Benjamin Millepied, Jirí Bubencík, and Melissa Barak Break From the Gate

Some dance fans believe that New York City Ballet dancers ought to be happy performing nothing but works by George Balanchine and Jerome Robbins for the rest of their lives. And maybe many are. But dancers everywhere respond to learning new choreography the way racehorses at the gate anticipate the run ahead. It helps if the new ballet doesn’t hurt their bodies too much, and it helps if it’s really good. Two of the spring season’s new ballets are really good, and the dancers dig into them with every nerve and muscle on the alert.

Quasi Una Fantasia—set to the first, third, and fourth movements of Henryk Gorecki’s composition of the same name—is Benjamin Millepied’s first work for the company in which he’s a principal dancer. In it, he tackles a larger ensemble than he has yet worked with and maneuvers its members with grace and ingenuity. The opening section is especially intriguing. Three of the work’s eight couples are onstage when the curtain goes up, the women poised in arabesque. As they begin to move, still in profile, you’re hyper-aware of the wheeling patterns made by arms and legs. Two more couples arrive and hang out in a downstage corner, the women standing on the kneeling men’s calves, to watch the entry of one of the two principal pairs, Rebecca Krohn and Sébastien Marcovici. Another couple slips in. Then two couples, with the women sitting on the men’s shoulders. Meanwhile, the patterns are already shifting. And before you know how it happened, the groups coalesce into a unit.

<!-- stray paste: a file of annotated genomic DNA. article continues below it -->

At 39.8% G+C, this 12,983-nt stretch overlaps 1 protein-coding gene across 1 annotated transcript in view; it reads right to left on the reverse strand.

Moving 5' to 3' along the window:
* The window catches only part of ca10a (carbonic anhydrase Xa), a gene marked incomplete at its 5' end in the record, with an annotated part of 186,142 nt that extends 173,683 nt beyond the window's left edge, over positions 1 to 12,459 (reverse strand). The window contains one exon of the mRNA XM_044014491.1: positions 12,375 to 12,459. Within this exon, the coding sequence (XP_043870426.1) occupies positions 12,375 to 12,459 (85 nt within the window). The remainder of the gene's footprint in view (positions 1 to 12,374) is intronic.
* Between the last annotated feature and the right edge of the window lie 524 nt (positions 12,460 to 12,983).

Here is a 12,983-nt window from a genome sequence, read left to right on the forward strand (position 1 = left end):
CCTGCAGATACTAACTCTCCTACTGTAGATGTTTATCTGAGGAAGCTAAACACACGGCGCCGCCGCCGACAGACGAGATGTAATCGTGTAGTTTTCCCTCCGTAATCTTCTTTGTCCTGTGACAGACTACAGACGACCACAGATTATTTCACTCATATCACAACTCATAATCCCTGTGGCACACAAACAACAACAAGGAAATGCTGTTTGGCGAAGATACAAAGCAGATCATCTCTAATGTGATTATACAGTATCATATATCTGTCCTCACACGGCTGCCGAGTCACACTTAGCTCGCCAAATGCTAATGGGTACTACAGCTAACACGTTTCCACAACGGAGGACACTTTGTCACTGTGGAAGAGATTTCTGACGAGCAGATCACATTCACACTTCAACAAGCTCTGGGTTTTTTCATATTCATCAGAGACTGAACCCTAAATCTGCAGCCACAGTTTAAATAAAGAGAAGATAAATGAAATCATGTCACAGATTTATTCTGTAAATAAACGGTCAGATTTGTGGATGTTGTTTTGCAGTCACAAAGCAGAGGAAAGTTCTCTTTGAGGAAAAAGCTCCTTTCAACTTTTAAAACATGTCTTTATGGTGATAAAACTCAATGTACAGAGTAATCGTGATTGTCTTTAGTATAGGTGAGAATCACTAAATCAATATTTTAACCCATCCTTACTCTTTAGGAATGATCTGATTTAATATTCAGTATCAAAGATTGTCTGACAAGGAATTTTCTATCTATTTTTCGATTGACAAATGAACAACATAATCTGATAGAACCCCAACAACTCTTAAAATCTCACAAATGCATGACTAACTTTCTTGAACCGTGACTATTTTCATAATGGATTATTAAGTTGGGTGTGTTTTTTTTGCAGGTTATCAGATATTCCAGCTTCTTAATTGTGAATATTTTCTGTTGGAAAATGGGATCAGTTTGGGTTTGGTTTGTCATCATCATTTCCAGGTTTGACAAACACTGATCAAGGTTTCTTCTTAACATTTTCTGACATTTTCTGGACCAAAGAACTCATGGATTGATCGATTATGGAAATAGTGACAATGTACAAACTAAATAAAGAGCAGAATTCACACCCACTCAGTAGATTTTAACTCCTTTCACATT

This sounds pretty ordinary in print, but the way Millepied deploys his troops keeps your eyes busy. Now a clump of them progresses across the back of the stage, with two women sitting high and one being dragged along. As a whole, they look something like an elephant on parade. Suddenly, the corps of 16 assembles in a corner, the first row sitting, the others tiered behind them. Three men lift their partners straight up, facing us, and then—unexpectedly and in canon—tilt them slightly sideways. Gorecki’s mysterious music (expertly conducted by Fayçal Karoui) often layers deep, soft tones over a submerged pulse, but there are few emphatic dance rhythms. So when couples waltz their way into a circle, their feet and bodies create the ¾ rhythm you don’t hear.

NYCB’s Abi Stafford and Craig Hall in Jirí Bubencík’s "Toccata."
Yi-Paul Kolnik
NYCB’s Abi Stafford and Craig Hall in Jirí Bubencík’s "Toccata."


New York City Ballet
David H. Koch Theater, Lincoln Center
April 28 through June 21

Marc Stanley’s lighting is both flattering and discreet in its changes (for one section, a slim, soft-edged red line materializes horizontally on the backdrop), and the dancers look handsome in Marc Happel’s costumes: short, filmy, subtly patched tunics over plain-colored, trunks. All of them perform beautifully. Janie Taylor and Jared Angle are the other principal couple, and there is an intrepid duet for them as well as one for Krohn and Marcovici. But the ballet’s greatest strength lies in how inventively Millepied weaves patterns, repeats motifs, introduces small surprises, changes the stage picture, and provides recuperative pauses—all without strain. Nor does he stuff the phrases with steps, as he has done in the past; there’s a feeling of fresh air blowing around the stage.